Albany – The New York State Assembly voted to pass Assemblymember Brian Kavanagh’s “Block the Box” legislation (A.10071/ S.6811) today. The bill, which was passed in the Senate on Monday and has the support of Mayor Michael Bloomberg, City Council Speaker Christine Quinn and Borough President Scott Stringer, is a major piece of legislation in the fight against congestion in New York City.
“We all understand that the traffic congestion that clogs our streets and pollutes our air will require a broad effort on many fronts,” said Kavanagh, who represents a large section of Manhattan’s highly-congested east side. “This bill offers a significant, practical weapon against a major aspect of the problem: gridlock that often turns our streets into parking lots – with every engine running and no one getting anywhere.”
Assemblymember Kavanagh introduced the legislation in February of this year to create a more effective mechanism for preventing vehicles from blocking intersections in New York City, commonly known as “blocking the box.” Presently, blocking the box is classified as a moving violation for which only police officers and a small number of traffic enforcement agents can issue tickets.
The proposed bill would classify blocking the box as a parking violation, which would enable all 2,800 of the City’s traffic enforcement agents to issue tickets for this offense. Moreover, because the new tickets would not be moving violations, traffic enforcement agents would issue them without substantially extending the amount of time a vehicle remains in the intersection, simply scanning the windshield registration sticker and dispensing the ticket without having to obtain and record the driver’s license.
“My thanks go out to Speaker Shelly Silver and his Assembly colleagues for quickly passing a bill today that will dramatically improve our ability to enforce the City's "don't block the box" law,” said City Council Speaker Christine Quinn. “Now that this bill has passed both houses of the State Legislature, I urge Governor Paterson to sign this bill that will ease congestion and increase the number of enforcement agents by 723%, without any additional burden on the taxpayers.”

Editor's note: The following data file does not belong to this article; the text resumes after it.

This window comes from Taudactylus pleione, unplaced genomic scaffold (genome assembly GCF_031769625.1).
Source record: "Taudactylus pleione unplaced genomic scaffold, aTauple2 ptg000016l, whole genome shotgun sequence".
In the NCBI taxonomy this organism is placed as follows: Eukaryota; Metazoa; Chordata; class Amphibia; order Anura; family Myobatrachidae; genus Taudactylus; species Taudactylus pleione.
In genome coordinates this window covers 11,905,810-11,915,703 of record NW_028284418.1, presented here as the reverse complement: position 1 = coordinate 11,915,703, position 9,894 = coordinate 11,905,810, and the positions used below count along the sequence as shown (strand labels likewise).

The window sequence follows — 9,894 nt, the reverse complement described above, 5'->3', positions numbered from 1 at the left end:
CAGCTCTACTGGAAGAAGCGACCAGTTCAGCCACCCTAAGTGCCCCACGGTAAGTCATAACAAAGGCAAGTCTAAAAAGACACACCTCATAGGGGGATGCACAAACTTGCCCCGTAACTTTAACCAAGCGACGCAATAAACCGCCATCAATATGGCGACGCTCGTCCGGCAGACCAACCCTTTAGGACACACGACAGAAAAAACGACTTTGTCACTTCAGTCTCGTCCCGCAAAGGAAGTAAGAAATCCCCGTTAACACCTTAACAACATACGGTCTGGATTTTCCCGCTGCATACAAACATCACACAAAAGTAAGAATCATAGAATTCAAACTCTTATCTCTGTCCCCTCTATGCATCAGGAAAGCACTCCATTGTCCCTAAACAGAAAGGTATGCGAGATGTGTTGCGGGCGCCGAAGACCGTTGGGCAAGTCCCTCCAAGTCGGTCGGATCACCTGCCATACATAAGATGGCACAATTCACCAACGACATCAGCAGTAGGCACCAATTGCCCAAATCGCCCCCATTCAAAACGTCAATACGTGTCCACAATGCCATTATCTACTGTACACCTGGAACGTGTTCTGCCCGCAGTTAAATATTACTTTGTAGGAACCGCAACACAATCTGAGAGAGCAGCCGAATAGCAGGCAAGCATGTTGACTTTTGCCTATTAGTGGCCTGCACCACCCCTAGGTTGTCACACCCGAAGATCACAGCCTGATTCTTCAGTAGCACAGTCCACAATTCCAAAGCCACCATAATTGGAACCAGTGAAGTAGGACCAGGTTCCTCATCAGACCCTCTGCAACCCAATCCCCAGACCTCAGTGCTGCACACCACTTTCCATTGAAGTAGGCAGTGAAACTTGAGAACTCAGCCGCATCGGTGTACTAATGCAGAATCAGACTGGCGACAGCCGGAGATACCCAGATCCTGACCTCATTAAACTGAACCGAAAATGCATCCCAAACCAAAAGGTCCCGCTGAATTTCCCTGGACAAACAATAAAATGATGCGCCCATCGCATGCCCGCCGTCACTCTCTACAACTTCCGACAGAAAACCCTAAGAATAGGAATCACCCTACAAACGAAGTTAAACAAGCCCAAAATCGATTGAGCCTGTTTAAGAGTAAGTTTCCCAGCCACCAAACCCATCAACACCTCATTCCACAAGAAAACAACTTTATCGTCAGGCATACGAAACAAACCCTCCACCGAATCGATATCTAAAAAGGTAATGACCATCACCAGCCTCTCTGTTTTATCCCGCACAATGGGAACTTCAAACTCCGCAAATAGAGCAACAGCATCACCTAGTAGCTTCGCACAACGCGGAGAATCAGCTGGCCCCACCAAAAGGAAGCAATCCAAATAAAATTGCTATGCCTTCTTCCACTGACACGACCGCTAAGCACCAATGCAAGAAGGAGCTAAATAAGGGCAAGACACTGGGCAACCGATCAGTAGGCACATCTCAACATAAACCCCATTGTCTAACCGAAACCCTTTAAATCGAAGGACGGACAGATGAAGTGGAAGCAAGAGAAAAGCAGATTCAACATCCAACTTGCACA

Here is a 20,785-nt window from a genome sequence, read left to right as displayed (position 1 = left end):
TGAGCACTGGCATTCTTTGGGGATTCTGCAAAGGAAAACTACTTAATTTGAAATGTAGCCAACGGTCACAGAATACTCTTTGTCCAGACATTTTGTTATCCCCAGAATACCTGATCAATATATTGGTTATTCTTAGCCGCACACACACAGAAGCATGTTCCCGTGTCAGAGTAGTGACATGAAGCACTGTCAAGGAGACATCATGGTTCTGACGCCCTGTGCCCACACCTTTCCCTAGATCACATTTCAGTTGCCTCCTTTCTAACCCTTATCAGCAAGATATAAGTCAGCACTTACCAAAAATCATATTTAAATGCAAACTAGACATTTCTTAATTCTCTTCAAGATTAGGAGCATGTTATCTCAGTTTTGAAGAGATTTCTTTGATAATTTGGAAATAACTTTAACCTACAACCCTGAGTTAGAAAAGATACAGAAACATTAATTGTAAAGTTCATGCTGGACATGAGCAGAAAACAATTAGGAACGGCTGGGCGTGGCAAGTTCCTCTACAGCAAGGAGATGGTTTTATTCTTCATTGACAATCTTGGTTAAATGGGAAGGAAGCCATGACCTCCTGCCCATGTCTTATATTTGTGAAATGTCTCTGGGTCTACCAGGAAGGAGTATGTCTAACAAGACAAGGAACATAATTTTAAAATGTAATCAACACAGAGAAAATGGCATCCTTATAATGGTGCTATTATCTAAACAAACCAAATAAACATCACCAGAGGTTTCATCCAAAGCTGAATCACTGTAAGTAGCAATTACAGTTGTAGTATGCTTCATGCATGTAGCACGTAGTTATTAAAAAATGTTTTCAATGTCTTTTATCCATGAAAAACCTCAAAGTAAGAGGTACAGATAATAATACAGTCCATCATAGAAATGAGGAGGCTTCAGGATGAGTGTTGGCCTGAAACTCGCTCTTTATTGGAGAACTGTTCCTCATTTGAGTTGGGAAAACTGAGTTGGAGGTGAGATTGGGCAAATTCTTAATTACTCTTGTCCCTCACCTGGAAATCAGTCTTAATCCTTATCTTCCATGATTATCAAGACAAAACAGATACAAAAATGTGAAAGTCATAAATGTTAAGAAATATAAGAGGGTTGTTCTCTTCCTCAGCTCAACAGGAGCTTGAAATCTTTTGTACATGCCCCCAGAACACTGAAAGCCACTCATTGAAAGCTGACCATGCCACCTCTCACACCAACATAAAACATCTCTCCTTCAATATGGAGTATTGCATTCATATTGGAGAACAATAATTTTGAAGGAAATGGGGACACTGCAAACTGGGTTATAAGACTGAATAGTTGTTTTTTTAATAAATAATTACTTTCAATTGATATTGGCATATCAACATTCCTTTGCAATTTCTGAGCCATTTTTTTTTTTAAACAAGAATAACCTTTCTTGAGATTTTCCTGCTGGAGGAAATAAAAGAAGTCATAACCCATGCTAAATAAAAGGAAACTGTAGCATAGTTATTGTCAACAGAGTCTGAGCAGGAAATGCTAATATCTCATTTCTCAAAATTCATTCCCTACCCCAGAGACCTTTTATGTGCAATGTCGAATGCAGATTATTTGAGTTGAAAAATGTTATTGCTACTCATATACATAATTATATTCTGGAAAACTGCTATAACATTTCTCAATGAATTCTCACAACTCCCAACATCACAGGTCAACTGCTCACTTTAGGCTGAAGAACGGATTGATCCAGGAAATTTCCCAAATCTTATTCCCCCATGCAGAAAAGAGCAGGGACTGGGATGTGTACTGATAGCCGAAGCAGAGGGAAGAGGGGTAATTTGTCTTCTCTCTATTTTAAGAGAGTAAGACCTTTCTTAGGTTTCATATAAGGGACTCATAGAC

“Blocking the box” is a prime cause of gridlock, and it consequently adds significantly to pollution in New York City. In addition to decreasing congestion and pollution, this legislation would increase safety at street crossings for all pedestrians, especially children, seniors, and the mobility impaired.
"Just two years ago we counted more than 3,000 cars 'blocking the box' over 9-hours at 10 different intersections in Manhattan. Not one of those drivers got a ticket for breaking the law," said Manhattan Borough President Scott M. Stringer. "We asked for a law to make that practice expensive and hopefully, extinct. This is a great, common sense measure that will put money in City coffers while encouraging drivers to be more courteous and simply follow the law. I applaud the legislature to come together to get this done."
"The new legislation will help us enforce a matter of common sense and common civility – Don't Block the Box! Observe that simple rule and New York will have less congestion, safer streets and cleaner air," said NYC Department of Transportation Commissioner Janette Sadik-Khan.
“New York City is faced with crippling traffic congestion which harms our environment and endangers our health,” said Joshua Nachowitz, State Policy Director for the League of Conservation Voters. “This legislation is simple approach to this issue which will keep New York City moving while beginning to clean our air and help control greenhouse gas emissions.”
The bill will next go to Governor David Paterson to be signed before becoming law.